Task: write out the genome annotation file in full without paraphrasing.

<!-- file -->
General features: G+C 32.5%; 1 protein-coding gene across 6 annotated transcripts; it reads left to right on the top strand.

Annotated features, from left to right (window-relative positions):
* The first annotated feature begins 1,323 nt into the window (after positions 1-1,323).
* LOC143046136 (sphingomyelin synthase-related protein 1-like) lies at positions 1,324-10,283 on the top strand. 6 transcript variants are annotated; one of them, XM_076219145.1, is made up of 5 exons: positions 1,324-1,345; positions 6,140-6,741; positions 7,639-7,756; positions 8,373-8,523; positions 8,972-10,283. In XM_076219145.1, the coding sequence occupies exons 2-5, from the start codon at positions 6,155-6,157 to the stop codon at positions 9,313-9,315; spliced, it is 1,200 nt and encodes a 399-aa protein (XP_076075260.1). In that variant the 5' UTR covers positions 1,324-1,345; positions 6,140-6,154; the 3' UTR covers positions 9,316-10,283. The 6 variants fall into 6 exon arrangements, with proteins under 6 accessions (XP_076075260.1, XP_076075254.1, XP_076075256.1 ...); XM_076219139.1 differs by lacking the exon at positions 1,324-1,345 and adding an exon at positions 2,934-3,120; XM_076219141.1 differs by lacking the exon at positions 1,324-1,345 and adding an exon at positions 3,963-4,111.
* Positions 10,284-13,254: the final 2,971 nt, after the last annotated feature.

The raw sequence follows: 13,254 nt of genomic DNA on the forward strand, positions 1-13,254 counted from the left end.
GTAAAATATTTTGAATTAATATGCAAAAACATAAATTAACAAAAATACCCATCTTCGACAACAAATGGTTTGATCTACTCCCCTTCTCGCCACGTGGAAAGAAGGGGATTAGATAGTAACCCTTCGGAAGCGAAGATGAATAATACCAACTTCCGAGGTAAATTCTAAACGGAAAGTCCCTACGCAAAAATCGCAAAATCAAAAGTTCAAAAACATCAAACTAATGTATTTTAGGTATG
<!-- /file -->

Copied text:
General features: G+C 32.5%; 1 protein-coding gene across 6 annotated transcripts; it reads left to right on the top strand.

Annotated features, from left to right (window-relative positions):
* The first annotated feature begins 1,323 nt into the window (after positions 1-1,323).
* LOC143046136 (sphingomyelin synthase-related protein 1-like) lies at positions 1,324-10,283 on the top strand. 6 transcript variants are annotated; one of them, XM_076219145.1, is made up of 5 exons: positions 1,324-1,345; positions 6,140-6,741; positions 7,639-7,756; positions 8,373-8,523; positions 8,972-10,283. In XM_076219145.1, the coding sequence occupies exons 2-5, from the start codon at positions 6,155-6,157 to the stop codon at positions 9,313-9,315; spliced, it is 1,200 nt and encodes a 399-aa protein (XP_076075260.1). In that variant the 5' UTR covers positions 1,324-1,345; positions 6,140-6,154; the 3' UTR covers positions 9,316-10,283. The 6 variants fall into 6 exon arrangements, with proteins under 6 accessions (XP_076075260.1, XP_076075254.1, XP_076075256.1 ...); XM_076219139.1 differs by lacking the exon at positions 1,324-1,345 and adding an exon at positions 2,934-3,120; XM_076219141.1 differs by lacking the exon at positions 1,324-1,345 and adding an exon at positions 3,963-4,111.
* Positions 10,284-13,254: the final 2,971 nt, after the last annotated feature.

The raw sequence follows: 13,254 nt of genomic DNA on the forward strand, positions 1-13,254 counted from the left end.
GTAAAATATTTTGAATTAATATGCAAAAACATAAATTAACAAAAATACCCATCTTCGACAACAAATGGTTTGATCTACTCCCCTTCTCGCCACGTGGAAAGAAGGGGATTAGATAGTAACCCTTCGGAAGCGAAGATGAATAATACCAACTTCCGAGGTAAATTCTAAACGGAAAGTCCCTACGCAAAAATCGCAAAATCAAAAGTTCAAAAACATCAAACTAATGTATTTTAGGTATG